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Hot 20: The Equalizers

Kimberly Bryant, Founder, Black Girls Code, and Tristan Walker, Founder, CODE2040. Photograph by Joe Fletcher.

HOT. The word carries so many meanings: passionate, sizzling, trendy, intense, and yes, sexy. But for us, it signals our favorite month. Meet the 20 movers and shakers that have us fired up this year.

In the year 2040, what today is a minority population of blacks, Latinos, and Asians is expected, by many demographers, to become the majority.

Presumably, the playing field in the American workforce (particularly in 
the science and technology industries) will be evened out by then, but 30 years just isn’t fast enough for Tristan Walker and Kimberly Bryant, who are present-day catalysts in the evolution of the labor force.

Bryant’s SF-based Black Girls Code strives to teach one million young black women to be programmers by 2040. “We’re redefining the image of computer geeks to include women of color,” says Bryant, a former Genentech executive, who was recently honored by the White House for her efforts.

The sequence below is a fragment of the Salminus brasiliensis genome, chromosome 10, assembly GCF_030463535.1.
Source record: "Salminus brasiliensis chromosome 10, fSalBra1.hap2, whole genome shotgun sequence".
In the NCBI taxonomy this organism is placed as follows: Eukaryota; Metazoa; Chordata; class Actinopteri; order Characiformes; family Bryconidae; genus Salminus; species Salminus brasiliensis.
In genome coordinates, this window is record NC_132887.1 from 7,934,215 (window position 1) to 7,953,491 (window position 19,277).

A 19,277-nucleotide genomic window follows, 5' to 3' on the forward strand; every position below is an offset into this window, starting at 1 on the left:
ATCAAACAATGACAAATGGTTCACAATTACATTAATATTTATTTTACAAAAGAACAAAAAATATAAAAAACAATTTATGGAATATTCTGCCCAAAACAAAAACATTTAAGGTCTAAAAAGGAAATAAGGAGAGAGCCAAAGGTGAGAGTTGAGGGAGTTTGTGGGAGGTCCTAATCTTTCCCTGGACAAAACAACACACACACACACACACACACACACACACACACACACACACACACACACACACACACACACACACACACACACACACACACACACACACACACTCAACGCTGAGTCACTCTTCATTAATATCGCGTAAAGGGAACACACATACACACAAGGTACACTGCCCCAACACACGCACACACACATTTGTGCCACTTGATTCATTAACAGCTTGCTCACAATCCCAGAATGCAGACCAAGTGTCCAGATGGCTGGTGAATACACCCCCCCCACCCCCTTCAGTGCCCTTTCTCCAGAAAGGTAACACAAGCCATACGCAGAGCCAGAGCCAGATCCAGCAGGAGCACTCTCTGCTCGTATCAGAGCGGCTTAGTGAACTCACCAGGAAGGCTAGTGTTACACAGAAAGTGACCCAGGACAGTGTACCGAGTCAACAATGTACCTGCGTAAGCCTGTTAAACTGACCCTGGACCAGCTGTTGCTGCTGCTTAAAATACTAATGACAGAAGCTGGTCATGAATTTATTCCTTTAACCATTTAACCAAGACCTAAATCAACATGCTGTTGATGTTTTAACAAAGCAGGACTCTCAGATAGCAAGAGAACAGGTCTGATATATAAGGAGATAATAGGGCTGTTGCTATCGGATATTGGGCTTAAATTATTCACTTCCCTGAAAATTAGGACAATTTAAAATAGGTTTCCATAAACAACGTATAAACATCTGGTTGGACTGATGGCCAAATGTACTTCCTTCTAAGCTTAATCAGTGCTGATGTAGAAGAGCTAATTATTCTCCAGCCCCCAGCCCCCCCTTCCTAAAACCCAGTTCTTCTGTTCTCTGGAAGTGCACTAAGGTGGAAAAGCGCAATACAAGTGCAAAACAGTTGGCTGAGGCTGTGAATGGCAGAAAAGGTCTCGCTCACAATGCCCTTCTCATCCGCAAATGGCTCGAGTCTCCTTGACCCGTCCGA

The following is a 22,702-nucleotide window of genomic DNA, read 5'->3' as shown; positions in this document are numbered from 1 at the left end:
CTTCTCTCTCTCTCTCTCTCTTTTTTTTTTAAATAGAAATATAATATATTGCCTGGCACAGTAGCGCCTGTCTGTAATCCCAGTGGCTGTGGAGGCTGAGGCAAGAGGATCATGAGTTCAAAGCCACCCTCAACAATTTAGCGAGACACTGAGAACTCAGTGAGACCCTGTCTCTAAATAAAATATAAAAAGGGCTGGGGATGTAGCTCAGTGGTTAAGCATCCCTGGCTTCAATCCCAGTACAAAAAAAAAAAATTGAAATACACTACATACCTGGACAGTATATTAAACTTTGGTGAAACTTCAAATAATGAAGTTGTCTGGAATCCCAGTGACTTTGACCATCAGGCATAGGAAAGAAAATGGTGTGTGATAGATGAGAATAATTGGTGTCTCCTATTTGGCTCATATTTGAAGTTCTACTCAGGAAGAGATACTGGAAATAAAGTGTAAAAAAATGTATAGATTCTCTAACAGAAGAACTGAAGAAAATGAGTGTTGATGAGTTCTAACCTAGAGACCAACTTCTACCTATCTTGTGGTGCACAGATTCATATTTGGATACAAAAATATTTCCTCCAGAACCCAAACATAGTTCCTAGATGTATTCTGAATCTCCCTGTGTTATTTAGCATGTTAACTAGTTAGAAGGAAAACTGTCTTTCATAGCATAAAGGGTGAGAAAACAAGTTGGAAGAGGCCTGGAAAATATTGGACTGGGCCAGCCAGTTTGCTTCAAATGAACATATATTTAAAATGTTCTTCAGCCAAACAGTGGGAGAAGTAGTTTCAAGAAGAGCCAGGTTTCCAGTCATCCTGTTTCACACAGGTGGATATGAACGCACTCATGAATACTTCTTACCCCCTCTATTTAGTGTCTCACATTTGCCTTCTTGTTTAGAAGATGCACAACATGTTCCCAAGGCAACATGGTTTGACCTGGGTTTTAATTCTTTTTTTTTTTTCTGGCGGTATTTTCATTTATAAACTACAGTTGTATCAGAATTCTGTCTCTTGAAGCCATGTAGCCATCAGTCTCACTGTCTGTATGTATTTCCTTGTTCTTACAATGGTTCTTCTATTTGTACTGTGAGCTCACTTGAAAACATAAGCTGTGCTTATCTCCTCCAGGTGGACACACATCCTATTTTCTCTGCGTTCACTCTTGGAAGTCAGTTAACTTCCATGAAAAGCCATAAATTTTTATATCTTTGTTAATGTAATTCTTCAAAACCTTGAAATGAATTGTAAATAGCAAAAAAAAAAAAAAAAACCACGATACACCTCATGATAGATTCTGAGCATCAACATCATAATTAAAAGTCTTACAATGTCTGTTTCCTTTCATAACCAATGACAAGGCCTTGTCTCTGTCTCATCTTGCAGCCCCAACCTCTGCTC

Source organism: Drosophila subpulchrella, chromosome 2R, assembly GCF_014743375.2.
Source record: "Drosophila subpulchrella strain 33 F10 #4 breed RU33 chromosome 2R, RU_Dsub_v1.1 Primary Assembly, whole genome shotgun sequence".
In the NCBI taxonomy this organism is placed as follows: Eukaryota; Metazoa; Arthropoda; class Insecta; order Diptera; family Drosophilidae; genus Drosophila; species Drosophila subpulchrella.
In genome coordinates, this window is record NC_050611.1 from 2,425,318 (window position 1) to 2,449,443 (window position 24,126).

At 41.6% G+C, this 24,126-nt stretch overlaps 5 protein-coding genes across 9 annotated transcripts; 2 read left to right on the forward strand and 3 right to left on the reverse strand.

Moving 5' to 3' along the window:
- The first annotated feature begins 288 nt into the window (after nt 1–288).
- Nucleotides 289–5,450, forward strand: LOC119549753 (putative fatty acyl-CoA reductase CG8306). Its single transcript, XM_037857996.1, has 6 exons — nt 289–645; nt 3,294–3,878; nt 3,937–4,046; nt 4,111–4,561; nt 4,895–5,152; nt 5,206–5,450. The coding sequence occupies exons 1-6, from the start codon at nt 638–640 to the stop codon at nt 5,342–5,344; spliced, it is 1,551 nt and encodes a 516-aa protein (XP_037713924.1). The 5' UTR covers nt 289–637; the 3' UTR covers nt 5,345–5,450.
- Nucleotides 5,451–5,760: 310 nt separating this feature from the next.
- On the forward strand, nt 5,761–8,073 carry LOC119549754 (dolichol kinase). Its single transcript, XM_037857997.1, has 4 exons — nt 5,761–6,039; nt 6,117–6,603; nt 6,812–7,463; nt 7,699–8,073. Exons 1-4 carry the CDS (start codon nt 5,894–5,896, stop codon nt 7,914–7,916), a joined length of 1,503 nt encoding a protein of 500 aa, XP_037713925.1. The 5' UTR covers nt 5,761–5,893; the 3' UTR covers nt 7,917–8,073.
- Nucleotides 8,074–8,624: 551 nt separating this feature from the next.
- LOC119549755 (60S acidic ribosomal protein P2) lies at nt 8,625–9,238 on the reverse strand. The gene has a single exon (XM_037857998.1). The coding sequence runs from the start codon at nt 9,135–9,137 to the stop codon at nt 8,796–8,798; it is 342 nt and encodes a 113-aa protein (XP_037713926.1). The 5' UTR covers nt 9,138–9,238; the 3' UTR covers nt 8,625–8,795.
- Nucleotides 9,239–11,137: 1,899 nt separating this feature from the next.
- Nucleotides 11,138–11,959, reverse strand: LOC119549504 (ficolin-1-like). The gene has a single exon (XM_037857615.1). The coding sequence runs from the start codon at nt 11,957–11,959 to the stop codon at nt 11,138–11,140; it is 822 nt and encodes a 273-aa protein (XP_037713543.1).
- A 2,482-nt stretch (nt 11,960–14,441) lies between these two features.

Though Walker’s impressive credentials include a stint as the biz dev director at Foursquare and his current position as entrepreneur-in-residence at the noted venture capital firm Andreessen Horowitz, the New York City native knows firsthand that high ambition doesn’t necessarily translate to opportunity. After all, his hard-knocks upbringing in Queens could’ve shaped a very different destiny. Walker’s organization, CODE2040, helps black and Hispanic youth conquer the digital divide. “Greater diversity in the industry means greater perspective,” says Walker. “And more perspective is just good business.”